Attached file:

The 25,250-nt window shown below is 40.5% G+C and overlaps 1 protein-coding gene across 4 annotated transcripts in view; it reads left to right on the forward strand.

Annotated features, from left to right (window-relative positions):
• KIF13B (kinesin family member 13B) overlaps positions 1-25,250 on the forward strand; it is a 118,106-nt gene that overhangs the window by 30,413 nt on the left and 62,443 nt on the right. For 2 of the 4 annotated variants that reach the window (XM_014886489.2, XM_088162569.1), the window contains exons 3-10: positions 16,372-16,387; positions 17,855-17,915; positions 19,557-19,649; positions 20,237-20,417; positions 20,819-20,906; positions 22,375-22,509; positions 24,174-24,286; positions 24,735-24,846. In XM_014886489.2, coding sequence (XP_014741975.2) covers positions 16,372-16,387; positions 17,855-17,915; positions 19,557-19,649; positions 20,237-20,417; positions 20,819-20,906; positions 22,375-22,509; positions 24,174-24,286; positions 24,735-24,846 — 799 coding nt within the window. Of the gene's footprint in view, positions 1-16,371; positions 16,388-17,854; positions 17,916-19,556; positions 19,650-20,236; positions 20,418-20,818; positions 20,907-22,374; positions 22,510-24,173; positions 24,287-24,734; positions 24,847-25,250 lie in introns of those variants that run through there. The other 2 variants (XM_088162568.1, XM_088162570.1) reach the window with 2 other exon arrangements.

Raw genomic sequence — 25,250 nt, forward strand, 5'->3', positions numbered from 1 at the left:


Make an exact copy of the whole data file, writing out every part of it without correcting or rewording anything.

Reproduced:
The 25,250-nt window shown below is 40.5% G+C and overlaps 1 protein-coding gene across 4 annotated transcripts in view; it reads left to right on the forward strand.

Annotated features, from left to right (window-relative positions):
• KIF13B (kinesin family member 13B) overlaps positions 1-25,250 on the forward strand; it is a 118,106-nt gene that overhangs the window by 30,413 nt on the left and 62,443 nt on the right. For 2 of the 4 annotated variants that reach the window (XM_014886489.2, XM_088162569.1), the window contains exons 3-10: positions 16,372-16,387; positions 17,855-17,915; positions 19,557-19,649; positions 20,237-20,417; positions 20,819-20,906; positions 22,375-22,509; positions 24,174-24,286; positions 24,735-24,846. In XM_014886489.2, coding sequence (XP_014741975.2) covers positions 16,372-16,387; positions 17,855-17,915; positions 19,557-19,649; positions 20,237-20,417; positions 20,819-20,906; positions 22,375-22,509; positions 24,174-24,286; positions 24,735-24,846 — 799 coding nt within the window. Of the gene's footprint in view, positions 1-16,371; positions 16,388-17,854; positions 17,916-19,556; positions 19,650-20,236; positions 20,418-20,818; positions 20,907-22,374; positions 22,510-24,173; positions 24,287-24,734; positions 24,847-25,250 lie in introns of those variants that run through there. The other 2 variants (XM_088162568.1, XM_088162570.1) reach the window with 2 other exon arrangements.

Raw genomic sequence — 25,250 nt, forward strand, 5'->3', positions numbered from 1 at the left: